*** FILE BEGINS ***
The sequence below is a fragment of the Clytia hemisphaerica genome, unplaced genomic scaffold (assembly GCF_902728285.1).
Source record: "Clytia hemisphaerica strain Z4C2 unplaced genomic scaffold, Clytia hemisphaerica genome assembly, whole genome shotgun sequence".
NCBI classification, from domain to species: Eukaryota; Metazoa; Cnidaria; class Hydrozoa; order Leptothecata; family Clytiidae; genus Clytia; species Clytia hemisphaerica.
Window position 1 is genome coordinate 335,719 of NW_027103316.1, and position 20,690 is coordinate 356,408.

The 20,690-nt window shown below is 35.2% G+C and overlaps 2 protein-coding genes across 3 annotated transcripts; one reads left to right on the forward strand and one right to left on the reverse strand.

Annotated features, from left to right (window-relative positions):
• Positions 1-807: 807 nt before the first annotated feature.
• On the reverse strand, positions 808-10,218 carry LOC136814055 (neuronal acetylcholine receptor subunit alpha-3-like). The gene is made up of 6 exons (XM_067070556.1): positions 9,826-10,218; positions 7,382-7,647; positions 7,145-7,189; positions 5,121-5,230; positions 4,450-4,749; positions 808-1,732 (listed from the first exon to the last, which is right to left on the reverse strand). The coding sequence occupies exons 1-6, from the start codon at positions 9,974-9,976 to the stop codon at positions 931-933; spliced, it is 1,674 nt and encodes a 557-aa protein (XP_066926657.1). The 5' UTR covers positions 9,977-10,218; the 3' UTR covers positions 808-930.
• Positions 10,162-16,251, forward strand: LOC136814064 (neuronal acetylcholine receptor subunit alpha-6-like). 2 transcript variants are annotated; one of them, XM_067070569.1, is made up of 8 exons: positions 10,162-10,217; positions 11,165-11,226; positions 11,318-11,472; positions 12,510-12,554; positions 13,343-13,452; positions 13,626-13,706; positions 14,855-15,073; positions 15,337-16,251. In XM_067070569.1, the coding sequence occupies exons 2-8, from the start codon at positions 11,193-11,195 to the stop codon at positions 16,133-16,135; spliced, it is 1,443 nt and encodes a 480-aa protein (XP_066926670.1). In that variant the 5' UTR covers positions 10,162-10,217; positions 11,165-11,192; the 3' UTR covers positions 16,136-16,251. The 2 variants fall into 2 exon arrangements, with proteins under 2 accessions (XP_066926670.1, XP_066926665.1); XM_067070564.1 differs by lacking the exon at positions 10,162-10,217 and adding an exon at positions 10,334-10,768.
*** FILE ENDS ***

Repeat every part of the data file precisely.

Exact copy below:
The sequence below is a fragment of the Clytia hemisphaerica genome, unplaced genomic scaffold (assembly GCF_902728285.1).
Source record: "Clytia hemisphaerica strain Z4C2 unplaced genomic scaffold, Clytia hemisphaerica genome assembly, whole genome shotgun sequence".
NCBI classification, from domain to species: Eukaryota; Metazoa; Cnidaria; class Hydrozoa; order Leptothecata; family Clytiidae; genus Clytia; species Clytia hemisphaerica.
Window position 1 is genome coordinate 335,719 of NW_027103316.1, and position 20,690 is coordinate 356,408.

The 20,690-nt window shown below is 35.2% G+C and overlaps 2 protein-coding genes across 3 annotated transcripts; one reads left to right on the forward strand and one right to left on the reverse strand.

Annotated features, from left to right (window-relative positions):
• Positions 1-807: 807 nt before the first annotated feature.
• On the reverse strand, positions 808-10,218 carry LOC136814055 (neuronal acetylcholine receptor subunit alpha-3-like). The gene is made up of 6 exons (XM_067070556.1): positions 9,826-10,218; positions 7,382-7,647; positions 7,145-7,189; positions 5,121-5,230; positions 4,450-4,749; positions 808-1,732 (listed from the first exon to the last, which is right to left on the reverse strand). The coding sequence occupies exons 1-6, from the start codon at positions 9,974-9,976 to the stop codon at positions 931-933; spliced, it is 1,674 nt and encodes a 557-aa protein (XP_066926657.1). The 5' UTR covers positions 9,977-10,218; the 3' UTR covers positions 808-930.
• Positions 10,162-16,251, forward strand: LOC136814064 (neuronal acetylcholine receptor subunit alpha-6-like). 2 transcript variants are annotated; one of them, XM_067070569.1, is made up of 8 exons: positions 10,162-10,217; positions 11,165-11,226; positions 11,318-11,472; positions 12,510-12,554; positions 13,343-13,452; positions 13,626-13,706; positions 14,855-15,073; positions 15,337-16,251. In XM_067070569.1, the coding sequence occupies exons 2-8, from the start codon at positions 11,193-11,195 to the stop codon at positions 16,133-16,135; spliced, it is 1,443 nt and encodes a 480-aa protein (XP_066926670.1). In that variant the 5' UTR covers positions 10,162-10,217; positions 11,165-11,192; the 3' UTR covers positions 16,136-16,251. The 2 variants fall into 2 exon arrangements, with proteins under 2 accessions (XP_066926670.1, XP_066926665.1); XM_067070564.1 differs by lacking the exon at positions 10,162-10,217 and adding an exon at positions 10,334-10,768.